Published on June 9, 2009. The feedback on Facebook (especially on MLQ’s wall) was fascinating.
I must quibble with my friend Manolo Quezon’s assertion, in his column of June 4, that “the media were caught napping by the goings-on in the House,” the night the administration coalition forced the vote on the constituent-assembly resolution. He was among those I followed online as the session neared its scripted end; some of the chatter on Facebook and Twitter that I tracked attacked the absence of traditional media at the Batasan, “except for ANC.” The Inquirer was even mentioned by name.
I was worried enough as to ask the newsroom, and immediately relayed the answer through my own Facebook update: there were at least three journalists from the Inquirer group present at the proceedings. Indeed, Inquirer.net’s Lira Dalangin-Fernandez posted a comprehensive report online a mere 10 minutes or so after the ignominious vote; the Inquirer’s Gil Cabacungan Jr. filed a report that became the next day’s banner story; photographer Niño Orbeta caught vivid images (and was himself caught on ANC). I am sure the same thing can be said for other newspapers and media organizations worth the name; they covered the vote.
So why did quite a number of bloggers and Tweeters and plurkers think the mainstream media was missing in action? I can only guess why. Either they did not see reporters with conspicuous press IDs on the floor (for good reason: many of the reporters “cover” in the press room, where their computers and Internet connections are). Or they do not listen to AM radio (the major stations, including dzMM and dzBB, covered the proceedings live). Or they expect the mass media to reach them where they are, in the digital networks they have come to inhabit.
Only the third reason is the fault of mainstream media; media organizations must do a better job of engaging the so-called digital natives. But the first two reasons expose the natives’ own shortcomings. Sometimes they cannot “see” other media like radio because their online focus imposes a kind of tunnel vision. And online’s addicting promise of immediacy drives some of them to comment, vent, attack, with the speed of opinion.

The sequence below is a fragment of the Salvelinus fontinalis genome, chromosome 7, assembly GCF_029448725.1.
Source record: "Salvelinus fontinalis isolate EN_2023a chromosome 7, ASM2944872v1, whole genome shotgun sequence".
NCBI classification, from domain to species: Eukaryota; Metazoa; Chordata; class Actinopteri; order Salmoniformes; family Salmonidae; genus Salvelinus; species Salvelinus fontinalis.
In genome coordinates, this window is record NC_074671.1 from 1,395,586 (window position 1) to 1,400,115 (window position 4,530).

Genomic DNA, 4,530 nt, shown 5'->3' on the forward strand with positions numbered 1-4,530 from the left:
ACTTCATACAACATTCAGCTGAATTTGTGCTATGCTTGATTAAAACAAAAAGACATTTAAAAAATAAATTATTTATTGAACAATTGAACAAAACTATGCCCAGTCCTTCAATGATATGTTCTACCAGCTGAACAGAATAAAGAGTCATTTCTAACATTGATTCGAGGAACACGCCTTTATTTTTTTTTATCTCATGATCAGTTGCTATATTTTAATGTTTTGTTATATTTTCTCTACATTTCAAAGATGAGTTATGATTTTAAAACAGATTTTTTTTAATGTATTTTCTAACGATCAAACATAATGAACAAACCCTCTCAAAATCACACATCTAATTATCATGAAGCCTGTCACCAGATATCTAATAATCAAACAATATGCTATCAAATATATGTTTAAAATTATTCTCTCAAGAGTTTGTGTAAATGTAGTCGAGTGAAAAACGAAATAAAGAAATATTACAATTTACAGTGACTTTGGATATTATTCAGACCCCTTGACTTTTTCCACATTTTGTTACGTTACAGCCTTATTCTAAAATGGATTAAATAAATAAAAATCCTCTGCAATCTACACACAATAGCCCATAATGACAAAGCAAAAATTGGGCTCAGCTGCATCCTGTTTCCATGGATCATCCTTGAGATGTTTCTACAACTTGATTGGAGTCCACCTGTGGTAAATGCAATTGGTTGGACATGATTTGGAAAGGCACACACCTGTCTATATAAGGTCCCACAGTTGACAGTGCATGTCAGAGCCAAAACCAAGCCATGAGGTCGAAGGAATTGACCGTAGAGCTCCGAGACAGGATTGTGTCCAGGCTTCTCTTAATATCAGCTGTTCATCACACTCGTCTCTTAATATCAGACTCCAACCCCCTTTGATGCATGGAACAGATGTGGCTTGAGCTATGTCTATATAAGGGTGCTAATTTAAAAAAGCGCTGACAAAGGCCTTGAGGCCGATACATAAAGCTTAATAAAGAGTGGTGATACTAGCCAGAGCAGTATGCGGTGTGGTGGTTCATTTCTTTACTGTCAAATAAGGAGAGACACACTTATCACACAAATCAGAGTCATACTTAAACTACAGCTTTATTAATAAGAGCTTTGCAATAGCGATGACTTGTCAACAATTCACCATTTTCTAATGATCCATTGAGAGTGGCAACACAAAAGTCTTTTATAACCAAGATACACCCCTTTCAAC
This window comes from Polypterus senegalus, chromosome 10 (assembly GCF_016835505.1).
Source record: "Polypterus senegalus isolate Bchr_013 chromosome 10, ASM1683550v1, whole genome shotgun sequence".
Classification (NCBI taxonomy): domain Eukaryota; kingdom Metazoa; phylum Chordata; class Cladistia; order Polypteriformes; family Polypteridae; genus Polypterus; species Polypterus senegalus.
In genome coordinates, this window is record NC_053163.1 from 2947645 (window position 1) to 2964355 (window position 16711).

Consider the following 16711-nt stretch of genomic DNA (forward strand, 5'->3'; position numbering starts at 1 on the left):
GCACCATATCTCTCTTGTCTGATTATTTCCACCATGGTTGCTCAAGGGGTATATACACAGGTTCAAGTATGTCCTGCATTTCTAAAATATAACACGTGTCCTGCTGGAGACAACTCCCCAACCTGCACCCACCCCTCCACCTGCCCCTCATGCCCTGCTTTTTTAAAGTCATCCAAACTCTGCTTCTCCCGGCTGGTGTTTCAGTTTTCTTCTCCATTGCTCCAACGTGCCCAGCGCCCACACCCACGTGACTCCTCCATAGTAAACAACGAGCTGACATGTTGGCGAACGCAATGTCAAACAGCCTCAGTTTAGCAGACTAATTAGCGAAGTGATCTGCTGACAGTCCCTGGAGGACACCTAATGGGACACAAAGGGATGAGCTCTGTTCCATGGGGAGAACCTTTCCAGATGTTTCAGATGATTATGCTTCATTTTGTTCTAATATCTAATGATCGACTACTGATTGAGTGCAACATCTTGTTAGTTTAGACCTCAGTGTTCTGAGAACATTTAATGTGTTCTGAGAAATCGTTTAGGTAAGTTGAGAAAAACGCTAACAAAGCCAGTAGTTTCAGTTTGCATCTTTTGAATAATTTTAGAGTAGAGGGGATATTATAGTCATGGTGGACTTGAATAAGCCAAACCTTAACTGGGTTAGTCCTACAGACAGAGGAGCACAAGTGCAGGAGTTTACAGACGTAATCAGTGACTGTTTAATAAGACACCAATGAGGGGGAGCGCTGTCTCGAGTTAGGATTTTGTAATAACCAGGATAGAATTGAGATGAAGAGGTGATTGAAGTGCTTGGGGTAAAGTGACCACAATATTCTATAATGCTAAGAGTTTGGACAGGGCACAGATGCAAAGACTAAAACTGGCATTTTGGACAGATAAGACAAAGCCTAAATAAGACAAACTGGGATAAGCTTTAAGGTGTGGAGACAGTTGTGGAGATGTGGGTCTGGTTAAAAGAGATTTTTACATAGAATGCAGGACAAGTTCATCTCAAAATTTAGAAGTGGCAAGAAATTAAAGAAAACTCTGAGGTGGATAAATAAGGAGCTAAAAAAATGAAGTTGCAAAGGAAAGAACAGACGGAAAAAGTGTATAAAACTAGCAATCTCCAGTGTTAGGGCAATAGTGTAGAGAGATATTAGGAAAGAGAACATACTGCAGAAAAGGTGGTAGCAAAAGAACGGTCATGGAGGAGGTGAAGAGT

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How do we reconcile the latest divergent findings between Social Weather Stations and Pulse Asia on voters’ presidential preferences?
At the current stage of the political cycle, I as a journalist would put greater weight on the SWS results. The SWS survey of Feb. 20-23 asked the following question (in Filipino): “Under the present Constitution, the term of Pres. Arroyo is up to 2010 only, and there will be an election for a new president in May 2010. Who do you think are good leaders who should succeed Pres. Arroyo as president? You may give up to three names.”
In contrast, the Pulse Asia survey of May 4-17 asked, also in Filipino: “Of the people on this list, whom would you vote for as president of the Philippines if the elections of 2010 were held today and they were presidential candidates?”
SWS asks for as many as three choices; Pulse Asia asks for only one. Now, aside from core supporters of the various presidential aspirants, who do we know have already decided on their vote? I would like to suggest that, at this stage of the political cycle, most voters have not yet made up their minds. (I certainly haven’t.) That makes the SWS approach more useful to journalists; it reflects the range-finding that I think many voters are engaged in, at this stage of the political cycle. We may already know whom we won’t vote for; as for our choices, we may still be considering possibilities, from among two or three.
I realize that the five SWS surveys Sen. Manny Villar commissioned, between June 2008 and May 2009, ask respondents to name only one preference: “who will you probably vote for as president of the Philippines, if elections were held today?” This phrasing, I would think, is useful to candidates; it gives them an idea of their core support. The other approach gives us an idea of potential.
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When I guested, with Vergel Santos, on Che-Che Lazaro’s astute “Media in Focus” program last Thursday, I did not expect to engage in a fire fight with Speaker Prospero Nograles (I thought his participation, by phone patch, would precede ours). When the chance arose to debate with him, I held my fire, and kept to explanations and clarificatory (if hopefully revealing) questions. Representing a profession that is often taken to task for perceived arrogance, I did not want to be seen as taking part in an ambush. (But one journalist—Vergel—tangling with the Speaker, now that was a duel.)
But Nograles’ main points do need rebutting. Permit me.
That there couldn’t have been a “gang rape” of the Constitution because the proceedings were transparent: Daylight is no deterrent. Many rapes happen in the open. Surely Nograles has not forgotten the horrifying case of the Australian missionary who was raped, repeatedly, in the open, when inmates of the Davao Penal Colony rioted, in the 1980s.
That Vergel and other journalists should first run for Congress before criticizing the House: Journalists should decline, not only because of the imminent danger of victory, but because criticism in a democracy needs no pedigree.
That the House majority knew what it was doing: In answer to my question about the House adopting a resolution despite disagreement about what to do afterwards, Nograles said that in fact the majority was agreed on what to do next. Not true: the likes of Pablo Garcia say the next step is for the House to transmit the resolution to the Senate, while Rody Antonino and his cohorts say the next step is to convene the constituent assembly. Sounds like an ambush to me.